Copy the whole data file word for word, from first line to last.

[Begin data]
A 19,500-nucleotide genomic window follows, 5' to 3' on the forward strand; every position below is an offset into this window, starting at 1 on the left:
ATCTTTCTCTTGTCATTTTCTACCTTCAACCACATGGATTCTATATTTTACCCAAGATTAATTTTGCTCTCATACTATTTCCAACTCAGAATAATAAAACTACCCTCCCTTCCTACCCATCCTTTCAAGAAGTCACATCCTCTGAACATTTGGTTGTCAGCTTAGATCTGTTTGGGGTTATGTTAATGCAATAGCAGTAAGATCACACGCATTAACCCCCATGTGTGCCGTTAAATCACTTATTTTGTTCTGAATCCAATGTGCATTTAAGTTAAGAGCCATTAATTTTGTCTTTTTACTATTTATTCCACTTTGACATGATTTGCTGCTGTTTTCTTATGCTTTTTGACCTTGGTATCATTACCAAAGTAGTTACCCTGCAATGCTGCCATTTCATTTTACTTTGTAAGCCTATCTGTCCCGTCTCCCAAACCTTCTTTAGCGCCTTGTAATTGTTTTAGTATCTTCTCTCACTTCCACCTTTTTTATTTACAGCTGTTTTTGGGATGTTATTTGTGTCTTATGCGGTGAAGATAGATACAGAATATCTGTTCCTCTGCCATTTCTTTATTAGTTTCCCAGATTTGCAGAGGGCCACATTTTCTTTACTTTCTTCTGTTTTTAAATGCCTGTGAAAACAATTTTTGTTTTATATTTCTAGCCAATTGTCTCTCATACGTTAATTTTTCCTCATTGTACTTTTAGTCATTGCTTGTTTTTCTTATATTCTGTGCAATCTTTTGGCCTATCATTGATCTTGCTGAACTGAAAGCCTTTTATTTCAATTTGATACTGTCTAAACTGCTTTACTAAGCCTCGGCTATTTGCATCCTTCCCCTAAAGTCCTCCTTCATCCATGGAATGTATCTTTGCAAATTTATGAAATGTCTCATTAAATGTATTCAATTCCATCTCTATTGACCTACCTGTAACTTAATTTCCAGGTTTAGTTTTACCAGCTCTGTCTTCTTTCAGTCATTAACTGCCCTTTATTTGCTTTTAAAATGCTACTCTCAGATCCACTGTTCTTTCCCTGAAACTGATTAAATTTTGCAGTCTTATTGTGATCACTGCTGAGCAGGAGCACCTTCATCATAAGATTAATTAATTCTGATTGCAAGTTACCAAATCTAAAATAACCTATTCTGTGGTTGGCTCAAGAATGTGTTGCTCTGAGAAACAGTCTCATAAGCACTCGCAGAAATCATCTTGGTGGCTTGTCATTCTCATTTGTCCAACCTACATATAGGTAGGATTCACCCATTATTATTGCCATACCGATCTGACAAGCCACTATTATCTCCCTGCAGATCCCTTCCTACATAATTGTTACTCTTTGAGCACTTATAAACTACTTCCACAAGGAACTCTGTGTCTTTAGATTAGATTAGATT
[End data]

A 19,500-nucleotide genomic window follows, 5' to 3' on the forward strand; every position below is an offset into this window, starting at 1 on the left:
ATCTTTCTCTTGTCATTTTCTACCTTCAACCACATGGATTCTATATTTTACCCAAGATTAATTTTGCTCTCATACTATTTCCAACTCAGAATAATAAAACTACCCTCCCTTCCTACCCATCCTTTCAAGAAGTCACATCCTCTGAACATTTGGTTGTCAGCTTAGATCTGTTTGGGGTTATGTTAATGCAATAGCAGTAAGATCACACGCATTAACCCCCATGTGTGCCGTTAAATCACTTATTTTGTTCTGAATCCAATGTGCATTTAAGTTAAGAGCCATTAATTTTGTCTTTTTACTATTTATTCCACTTTGACATGATTTGCTGCTGTTTTCTTATGCTTTTTGACCTTGGTATCATTACCAAAGTAGTTACCCTGCAATGCTGCCATTTCATTTTACTTTGTAAGCCTATCTGTCCCGTCTCCCAAACCTTCTTTAGCGCCTTGTAATTGTTTTAGTATCTTCTCTCACTTCCACCTTTTTTATTTACAGCTGTTTTTGGGATGTTATTTGTGTCTTATGCGGTGAAGATAGATACAGAATATCTGTTCCTCTGCCATTTCTTTATTAGTTTCCCAGATTTGCAGAGGGCCACATTTTCTTTACTTTCTTCTGTTTTTAAATGCCTGTGAAAACAATTTTTGTTTTATATTTCTAGCCAATTGTCTCTCATACGTTAATTTTTCCTCATTGTACTTTTAGTCATTGCTTGTTTTTCTTATATTCTGTGCAATCTTTTGGCCTATCATTGATCTTGCTGAACTGAAAGCCTTTTATTTCAATTTGATACTGTCTAAACTGCTTTACTAAGCCTCGGCTATTTGCATCCTTCCCCTAAAGTCCTCCTTCATCCATGGAATGTATCTTTGCAAATTTATGAAATGTCTCATTAAATGTATTCAATTCCATCTCTATTGACCTACCTGTAACTTAATTTCCAGGTTTAGTTTTACCAGCTCTGTCTTCTTTCAGTCATTAACTGCCCTTTATTTGCTTTTAAAATGCTACTCTCAGATCCACTGTTCTTTCCCTGAAACTGATTAAATTTTGCAGTCTTATTGTGATCACTGCTGAGCAGGAGCACCTTCATCATAAGATTAATTAATTCTGATTGCAAGTTACCAAATCTAAAATAACCTATTCTGTGGTTGGCTCAAGAATGTGTTGCTCTGAGAAACAGTCTCATAAGCACTCGCAGAAATCATCTTGGTGGCTTGTCATTCTCATTTGTCCAACCTACATATAGGTAGGATTCACCCATTATTATTGCCATACCGATCTGACAAGCCACTATTATCTCCCTGCAGATCCCTTCCTACATAATTGTTACTCTTTGAGCACTTATAAACTACTTCCACAAGGAACTCTGTGTCTTTAGATTAGATTAGATT